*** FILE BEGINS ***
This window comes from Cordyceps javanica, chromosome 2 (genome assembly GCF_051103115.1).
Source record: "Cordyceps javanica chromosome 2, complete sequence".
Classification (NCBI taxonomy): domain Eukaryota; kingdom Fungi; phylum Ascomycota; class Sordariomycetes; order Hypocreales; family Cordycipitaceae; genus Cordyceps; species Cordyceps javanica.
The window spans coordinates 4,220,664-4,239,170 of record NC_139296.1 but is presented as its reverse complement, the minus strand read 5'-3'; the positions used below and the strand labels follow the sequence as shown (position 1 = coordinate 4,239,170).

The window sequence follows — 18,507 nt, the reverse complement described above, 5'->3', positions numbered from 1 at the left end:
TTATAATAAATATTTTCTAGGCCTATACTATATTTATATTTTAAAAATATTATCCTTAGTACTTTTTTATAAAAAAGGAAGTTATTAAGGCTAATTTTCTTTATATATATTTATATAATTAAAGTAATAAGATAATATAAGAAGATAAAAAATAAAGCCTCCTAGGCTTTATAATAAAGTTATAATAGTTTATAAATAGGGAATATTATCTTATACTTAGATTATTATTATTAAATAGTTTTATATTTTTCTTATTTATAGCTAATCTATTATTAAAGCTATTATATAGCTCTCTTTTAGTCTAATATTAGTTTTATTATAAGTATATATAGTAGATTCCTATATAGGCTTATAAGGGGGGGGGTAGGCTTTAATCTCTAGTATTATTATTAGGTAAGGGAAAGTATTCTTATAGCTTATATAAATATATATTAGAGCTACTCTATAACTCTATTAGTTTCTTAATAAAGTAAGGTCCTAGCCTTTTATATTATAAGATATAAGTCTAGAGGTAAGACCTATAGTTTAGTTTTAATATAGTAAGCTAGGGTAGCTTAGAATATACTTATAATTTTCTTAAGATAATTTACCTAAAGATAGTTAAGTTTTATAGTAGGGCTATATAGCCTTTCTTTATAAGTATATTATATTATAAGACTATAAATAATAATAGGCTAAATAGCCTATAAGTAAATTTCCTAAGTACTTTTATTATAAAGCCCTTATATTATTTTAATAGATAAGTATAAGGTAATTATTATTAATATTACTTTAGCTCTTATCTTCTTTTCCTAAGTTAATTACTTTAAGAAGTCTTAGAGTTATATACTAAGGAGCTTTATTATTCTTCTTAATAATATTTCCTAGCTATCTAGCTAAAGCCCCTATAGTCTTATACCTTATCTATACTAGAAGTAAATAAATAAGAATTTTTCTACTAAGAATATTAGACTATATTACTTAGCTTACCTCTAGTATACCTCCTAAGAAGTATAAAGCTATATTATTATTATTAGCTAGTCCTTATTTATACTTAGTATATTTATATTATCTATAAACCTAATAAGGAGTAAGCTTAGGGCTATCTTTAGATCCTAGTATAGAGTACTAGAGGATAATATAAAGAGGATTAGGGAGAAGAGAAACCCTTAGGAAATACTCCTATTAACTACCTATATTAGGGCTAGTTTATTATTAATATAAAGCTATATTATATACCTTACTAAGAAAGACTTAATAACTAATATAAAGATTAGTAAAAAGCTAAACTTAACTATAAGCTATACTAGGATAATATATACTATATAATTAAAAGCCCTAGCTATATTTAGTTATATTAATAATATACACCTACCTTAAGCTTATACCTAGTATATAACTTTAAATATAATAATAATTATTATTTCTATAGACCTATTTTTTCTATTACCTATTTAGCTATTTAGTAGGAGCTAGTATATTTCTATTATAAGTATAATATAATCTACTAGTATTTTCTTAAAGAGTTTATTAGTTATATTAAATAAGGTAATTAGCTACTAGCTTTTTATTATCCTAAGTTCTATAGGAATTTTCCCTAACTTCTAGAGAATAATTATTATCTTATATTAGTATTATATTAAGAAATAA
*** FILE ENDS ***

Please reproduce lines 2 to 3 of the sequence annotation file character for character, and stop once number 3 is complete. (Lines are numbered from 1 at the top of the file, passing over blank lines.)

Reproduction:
Source record: "Cordyceps javanica chromosome 2, complete sequence".
Classification (NCBI taxonomy): domain Eukaryota; kingdom Fungi; phylum Ascomycota; class Sordariomycetes; order Hypocreales; family Cordycipitaceae; genus Cordyceps; species Cordyceps javanica.